This quote from Yogananda’s book is a good way of understanding happiness as it pertains to simplicity: “Joy is too delicate a flow to bloom in the sooted atmosphere of worldly minds, which crave happiness from money and possessions. Joy wilts too, when people water it inadequately by placing conditions on their happiness, telling themselves, ‘I won’t be really happy until I get that car (or dress, or house, or vacation by the sea)!’ Materialistic people, however frantically they pursue the butterfly of happiness, never succeed in catching it. Were they to possess everything their hearts ever craved, happiness would still elude them.”
Now you understand that wanting and pursuing “stuff” does not lead to happiness, but does it mean to be happy we have to have nothing? If pictures of spiritual teachers living in absolute poverty come to mind, that is NOT simplicity and happiness as Yogananda and others define it. It means not buying things you don’t need – those “unnecessary possessions”. It means having enough. It doesn’t mean poverty or other extremes. It means comfortably living your life with, and doing, the things that truly make you happy and letting go of everything else.
So what are some ways you can live a more simplistic, happier life? Here are some tips from Yogananda:
- Spend time enjoying what “God has provided, without seeking false and expensive pleasures”. In other words, spend time in nature, in quiet contemplation, in reading, or listening to music in a reflective state.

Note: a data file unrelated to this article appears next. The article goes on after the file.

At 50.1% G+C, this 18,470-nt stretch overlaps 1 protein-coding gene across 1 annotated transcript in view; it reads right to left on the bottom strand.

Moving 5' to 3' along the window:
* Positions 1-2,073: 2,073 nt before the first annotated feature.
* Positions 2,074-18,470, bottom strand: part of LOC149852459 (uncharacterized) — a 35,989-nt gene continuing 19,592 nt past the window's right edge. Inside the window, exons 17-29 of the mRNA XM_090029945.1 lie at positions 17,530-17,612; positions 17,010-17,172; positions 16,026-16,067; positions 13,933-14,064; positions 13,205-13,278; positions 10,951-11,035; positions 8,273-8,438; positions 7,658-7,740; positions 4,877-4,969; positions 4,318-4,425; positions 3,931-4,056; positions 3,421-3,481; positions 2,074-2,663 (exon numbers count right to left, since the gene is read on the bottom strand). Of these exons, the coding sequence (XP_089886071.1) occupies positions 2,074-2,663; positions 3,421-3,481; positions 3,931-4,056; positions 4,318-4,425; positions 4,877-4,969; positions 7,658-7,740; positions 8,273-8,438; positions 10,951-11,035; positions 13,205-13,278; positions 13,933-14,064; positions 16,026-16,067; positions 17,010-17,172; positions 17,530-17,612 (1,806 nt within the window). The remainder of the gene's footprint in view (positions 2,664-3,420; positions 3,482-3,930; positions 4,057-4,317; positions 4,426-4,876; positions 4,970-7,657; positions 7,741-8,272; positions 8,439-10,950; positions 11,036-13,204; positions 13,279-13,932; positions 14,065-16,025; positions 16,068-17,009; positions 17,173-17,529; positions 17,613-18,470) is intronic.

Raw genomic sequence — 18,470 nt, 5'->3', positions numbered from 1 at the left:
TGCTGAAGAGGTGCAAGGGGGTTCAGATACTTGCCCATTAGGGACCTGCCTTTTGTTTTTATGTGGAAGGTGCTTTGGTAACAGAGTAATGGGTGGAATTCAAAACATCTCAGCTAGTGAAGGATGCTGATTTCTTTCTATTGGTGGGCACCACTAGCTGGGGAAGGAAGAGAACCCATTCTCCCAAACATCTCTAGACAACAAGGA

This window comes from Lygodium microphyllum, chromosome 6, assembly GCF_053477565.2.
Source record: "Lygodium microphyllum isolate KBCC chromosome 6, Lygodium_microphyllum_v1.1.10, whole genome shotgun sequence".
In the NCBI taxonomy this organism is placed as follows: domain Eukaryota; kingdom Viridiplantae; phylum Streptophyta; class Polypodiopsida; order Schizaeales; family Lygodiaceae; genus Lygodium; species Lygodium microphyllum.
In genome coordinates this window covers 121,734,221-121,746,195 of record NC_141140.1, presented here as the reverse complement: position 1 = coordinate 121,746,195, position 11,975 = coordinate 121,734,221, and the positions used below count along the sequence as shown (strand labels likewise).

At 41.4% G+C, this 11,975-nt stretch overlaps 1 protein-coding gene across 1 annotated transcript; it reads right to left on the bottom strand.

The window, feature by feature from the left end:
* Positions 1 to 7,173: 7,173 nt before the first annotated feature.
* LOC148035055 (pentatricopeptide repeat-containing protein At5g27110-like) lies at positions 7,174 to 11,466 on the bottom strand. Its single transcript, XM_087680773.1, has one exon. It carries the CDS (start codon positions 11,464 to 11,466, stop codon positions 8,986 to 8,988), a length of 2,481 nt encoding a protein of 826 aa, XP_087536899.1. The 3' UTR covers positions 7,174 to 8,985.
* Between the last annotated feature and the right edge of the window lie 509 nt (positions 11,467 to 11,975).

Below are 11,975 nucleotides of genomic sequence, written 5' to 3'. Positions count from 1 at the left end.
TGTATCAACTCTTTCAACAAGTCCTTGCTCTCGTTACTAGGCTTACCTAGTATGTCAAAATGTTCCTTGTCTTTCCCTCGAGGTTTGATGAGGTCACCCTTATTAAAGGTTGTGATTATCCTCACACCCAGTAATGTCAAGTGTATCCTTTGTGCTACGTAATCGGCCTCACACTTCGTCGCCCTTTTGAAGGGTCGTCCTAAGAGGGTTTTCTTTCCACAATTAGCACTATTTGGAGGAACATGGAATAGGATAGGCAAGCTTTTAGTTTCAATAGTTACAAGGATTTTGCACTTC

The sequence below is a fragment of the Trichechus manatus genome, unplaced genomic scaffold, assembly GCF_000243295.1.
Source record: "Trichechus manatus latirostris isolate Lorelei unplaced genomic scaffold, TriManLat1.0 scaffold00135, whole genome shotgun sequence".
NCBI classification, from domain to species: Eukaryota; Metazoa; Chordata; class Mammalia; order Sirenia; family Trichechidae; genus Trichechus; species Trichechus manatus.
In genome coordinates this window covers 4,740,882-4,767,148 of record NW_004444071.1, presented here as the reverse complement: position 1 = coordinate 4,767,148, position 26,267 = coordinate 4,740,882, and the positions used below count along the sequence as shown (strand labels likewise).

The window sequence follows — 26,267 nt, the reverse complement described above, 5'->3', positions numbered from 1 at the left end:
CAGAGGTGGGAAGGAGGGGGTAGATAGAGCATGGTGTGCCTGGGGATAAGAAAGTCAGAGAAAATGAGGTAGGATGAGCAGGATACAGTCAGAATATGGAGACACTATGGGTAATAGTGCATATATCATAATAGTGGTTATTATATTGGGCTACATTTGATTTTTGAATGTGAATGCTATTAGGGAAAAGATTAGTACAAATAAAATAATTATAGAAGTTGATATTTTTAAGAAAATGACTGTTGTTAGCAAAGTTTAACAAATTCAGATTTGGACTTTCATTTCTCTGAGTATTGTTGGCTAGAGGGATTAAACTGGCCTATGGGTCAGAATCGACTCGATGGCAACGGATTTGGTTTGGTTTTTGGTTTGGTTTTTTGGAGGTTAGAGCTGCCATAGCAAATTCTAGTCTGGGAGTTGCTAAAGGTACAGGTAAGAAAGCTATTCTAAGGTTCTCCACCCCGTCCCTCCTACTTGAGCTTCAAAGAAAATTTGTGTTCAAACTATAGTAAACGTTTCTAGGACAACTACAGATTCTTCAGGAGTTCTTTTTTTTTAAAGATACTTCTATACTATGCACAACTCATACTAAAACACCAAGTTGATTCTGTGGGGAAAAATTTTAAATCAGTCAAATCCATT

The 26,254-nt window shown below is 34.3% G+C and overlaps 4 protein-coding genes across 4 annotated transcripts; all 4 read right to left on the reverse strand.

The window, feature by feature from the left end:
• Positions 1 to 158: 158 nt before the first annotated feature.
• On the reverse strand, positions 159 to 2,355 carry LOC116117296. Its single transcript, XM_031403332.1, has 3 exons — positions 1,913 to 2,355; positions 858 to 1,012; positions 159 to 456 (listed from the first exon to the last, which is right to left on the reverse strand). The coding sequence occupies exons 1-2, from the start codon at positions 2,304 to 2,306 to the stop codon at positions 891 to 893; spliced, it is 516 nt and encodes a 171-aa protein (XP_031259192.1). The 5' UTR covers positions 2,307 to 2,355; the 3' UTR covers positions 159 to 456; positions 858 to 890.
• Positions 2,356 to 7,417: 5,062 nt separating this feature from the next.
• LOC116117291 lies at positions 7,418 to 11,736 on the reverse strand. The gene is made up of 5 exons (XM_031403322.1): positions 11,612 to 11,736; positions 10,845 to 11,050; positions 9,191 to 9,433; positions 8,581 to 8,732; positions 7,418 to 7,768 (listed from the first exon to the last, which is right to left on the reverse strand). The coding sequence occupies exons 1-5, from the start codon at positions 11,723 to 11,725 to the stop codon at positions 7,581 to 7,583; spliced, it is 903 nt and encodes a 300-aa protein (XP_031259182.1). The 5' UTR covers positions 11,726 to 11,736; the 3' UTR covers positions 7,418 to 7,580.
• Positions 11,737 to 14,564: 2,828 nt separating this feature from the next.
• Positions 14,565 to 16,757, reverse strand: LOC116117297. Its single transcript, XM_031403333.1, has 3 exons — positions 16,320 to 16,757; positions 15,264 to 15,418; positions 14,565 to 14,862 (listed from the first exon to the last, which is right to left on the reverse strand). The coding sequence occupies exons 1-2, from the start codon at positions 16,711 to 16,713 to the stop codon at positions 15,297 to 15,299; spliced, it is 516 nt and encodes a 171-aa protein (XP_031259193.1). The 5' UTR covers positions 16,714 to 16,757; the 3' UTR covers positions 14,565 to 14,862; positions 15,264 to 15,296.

- Make time for what’s important and don’t waste time on what’s not.
- Minimize stress, financial strain and worry by spending less on material things and living within your means.
- Let go of unnecessary clutter, the things that are truly not a necessity and keep those things that bring you inner contentment and self-sufficiency (he calls it “soul-sufficiency”) – in other words, do your spring cleaning!
- Enjoy the simple delights that life brings your way and take time to appreciate what you have and what’s around you.
- Spring clean! Declutter, downsize and make your home the sanctuary it’s supposed to be.This means not only rid yourself of things you don’t use, but also toss those things that give off negative energy, such as clothes that make you feel “ugly” or an item that makes you feel sad. Keep only what’s necessary and makes you feel good, inside and out!
- Multi-task less and focus more on things that need your attention the most, first. Eliminate tasks that aren’t really needed.
- Simplify your finances by cutting out unnecessary expenses or reducing them, spend less and enjoy what you have.
- Spend time with your family. Do things together that don’t cost money. Eat together, talk with each other.
- Get outside, get out in nature. Go for a walk or hike, go running, do yoga in the grass.
- Make fewer commitments, learn to say no, and keep your obligations to a minimum.
Spend time without distraction every day. Don’t use your electronics, don’t watch television, don’t check emails. Instead, spend time meditating, in quiet reflection or observing yourself and others.
“Unnecessary possessions are unnecessary burdens. If you have them, you have to take care of them! There is great freedom in the simplicity of living. It is those who have enough but not too much who are the happiest." – Peace Pilgrim.